Ray Tensing, the University of Cincinnati police officer who shot a motorist dead during a traffic stop last week, has been indicted on murder charges, a prosecutor said Wednesday.
Footage from a body camera worn by the officer and released the same day shows Officer Tensing open fire on Samuel DuBose, an unarmed black man, as he reached for his seatbelt – not, as the officer had earlier told investigators, after he was dragged by Mr. DuBose in his car.
Hamilton County Prosecutor Joe Deters announced the grand jury indictment at a news conference on Wednesday. “This is the most asinine act I have ever seen a police officer make. It was totally unwarranted,” he said.
“He purposely killed him,” added Mr. Deters. “He should never have been a police officer.”
CNN national correspondent Jason Carroll said Deters’ announcement of the indictment was remarkable. “I have never heard a prosecutor that angry and using that much emotion in describing what happened here. He all but called it a flat-out murder.”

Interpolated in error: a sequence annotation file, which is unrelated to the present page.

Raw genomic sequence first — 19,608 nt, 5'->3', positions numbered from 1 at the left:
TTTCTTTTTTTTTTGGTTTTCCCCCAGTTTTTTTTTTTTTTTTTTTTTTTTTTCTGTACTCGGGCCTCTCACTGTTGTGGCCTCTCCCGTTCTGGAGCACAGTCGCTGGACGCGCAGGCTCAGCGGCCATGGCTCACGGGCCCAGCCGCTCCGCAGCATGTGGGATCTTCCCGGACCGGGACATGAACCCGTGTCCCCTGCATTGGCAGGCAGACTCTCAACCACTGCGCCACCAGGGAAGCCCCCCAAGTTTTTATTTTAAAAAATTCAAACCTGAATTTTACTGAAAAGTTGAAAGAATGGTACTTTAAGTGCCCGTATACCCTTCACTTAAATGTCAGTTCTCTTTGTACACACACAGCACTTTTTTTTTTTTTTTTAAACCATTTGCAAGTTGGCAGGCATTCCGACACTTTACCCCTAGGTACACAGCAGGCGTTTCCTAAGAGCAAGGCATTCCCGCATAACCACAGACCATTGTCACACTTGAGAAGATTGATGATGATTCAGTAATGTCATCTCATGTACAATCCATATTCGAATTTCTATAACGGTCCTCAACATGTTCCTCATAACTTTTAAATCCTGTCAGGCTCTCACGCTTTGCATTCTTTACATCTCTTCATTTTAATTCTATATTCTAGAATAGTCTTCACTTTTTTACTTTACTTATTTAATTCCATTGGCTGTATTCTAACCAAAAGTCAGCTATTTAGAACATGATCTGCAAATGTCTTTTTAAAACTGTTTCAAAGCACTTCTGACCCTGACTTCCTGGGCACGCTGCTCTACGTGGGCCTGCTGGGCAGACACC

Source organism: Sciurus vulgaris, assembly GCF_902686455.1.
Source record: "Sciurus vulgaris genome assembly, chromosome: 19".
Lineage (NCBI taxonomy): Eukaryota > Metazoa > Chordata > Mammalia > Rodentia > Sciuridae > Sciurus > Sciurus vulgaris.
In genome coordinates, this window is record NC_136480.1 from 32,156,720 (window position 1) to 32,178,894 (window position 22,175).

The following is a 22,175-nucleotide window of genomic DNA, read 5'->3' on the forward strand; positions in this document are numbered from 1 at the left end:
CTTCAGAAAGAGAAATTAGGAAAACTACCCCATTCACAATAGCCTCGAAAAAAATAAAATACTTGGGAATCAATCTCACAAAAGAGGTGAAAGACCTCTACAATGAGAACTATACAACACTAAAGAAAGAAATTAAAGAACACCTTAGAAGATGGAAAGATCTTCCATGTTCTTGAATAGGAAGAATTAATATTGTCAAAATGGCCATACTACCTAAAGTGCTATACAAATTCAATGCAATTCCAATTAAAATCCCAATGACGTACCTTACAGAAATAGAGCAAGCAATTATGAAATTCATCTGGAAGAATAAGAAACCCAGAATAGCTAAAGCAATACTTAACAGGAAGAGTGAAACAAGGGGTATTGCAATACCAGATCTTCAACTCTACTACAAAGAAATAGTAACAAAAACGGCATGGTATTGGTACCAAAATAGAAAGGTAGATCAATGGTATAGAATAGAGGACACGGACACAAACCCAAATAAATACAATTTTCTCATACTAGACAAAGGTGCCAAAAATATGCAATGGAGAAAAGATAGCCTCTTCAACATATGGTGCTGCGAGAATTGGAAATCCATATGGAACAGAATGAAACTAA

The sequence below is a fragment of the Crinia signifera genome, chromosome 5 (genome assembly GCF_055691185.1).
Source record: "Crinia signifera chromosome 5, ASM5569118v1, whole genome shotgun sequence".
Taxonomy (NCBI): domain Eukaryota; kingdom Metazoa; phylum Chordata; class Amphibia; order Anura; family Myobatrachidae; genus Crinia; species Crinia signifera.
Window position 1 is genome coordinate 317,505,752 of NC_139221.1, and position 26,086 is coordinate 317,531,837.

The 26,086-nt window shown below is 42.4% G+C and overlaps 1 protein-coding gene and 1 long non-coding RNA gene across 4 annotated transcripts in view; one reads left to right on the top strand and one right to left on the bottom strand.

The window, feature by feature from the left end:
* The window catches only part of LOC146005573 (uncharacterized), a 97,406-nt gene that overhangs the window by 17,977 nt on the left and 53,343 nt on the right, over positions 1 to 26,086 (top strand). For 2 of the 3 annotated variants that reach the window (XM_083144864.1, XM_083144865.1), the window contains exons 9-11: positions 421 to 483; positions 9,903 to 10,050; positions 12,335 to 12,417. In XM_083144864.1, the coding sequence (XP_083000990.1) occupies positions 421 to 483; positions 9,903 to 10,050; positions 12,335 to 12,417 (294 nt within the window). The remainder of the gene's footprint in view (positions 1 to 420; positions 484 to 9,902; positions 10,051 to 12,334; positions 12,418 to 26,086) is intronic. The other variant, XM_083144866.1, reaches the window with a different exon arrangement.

Tensing had pulled over DuBose on July 19 for missing a front license plate. He told investigators he was dragged by the car and forced to shoot, according to a university police report, and even told a dispatcher in a radio call that the car almost ran over him.
The officer said he then fired one shot, striking DuBose in the head.
But the new video shows otherwise: DuBose appears subdued and cooperative, nervous to some degree. The prosecutor on Wednesday dismissed Tensing's claim that his arm had gotten stuck in the car, calling it “nonsense.”
The officer wasn't dragged, said Deters. “He fell backward after he shot [DuBose] in the head.”
Tensing's attorney, Stewart Mathews, didn't immediately return phone messages from the Associated Press seeking comment after the indictment announcement.
He had said earlier on Wednesday that he thought an indictment was likely “given the political climate” and comments made by city officials.
Release of the video was long anticipated. DuBose's family had been pressing for its release, and news organizations had sued Deters to have it made public under Ohio open records law.
“I realize what this was going to mean to our community, and it really broke my heart because it's just bad,” Deters said. “I feel so sorry for this family and what they lost. And I feel sorry for the community, too.”
If convicted, Tensing could face up to life in prison.
This report contains material from the Associated Press.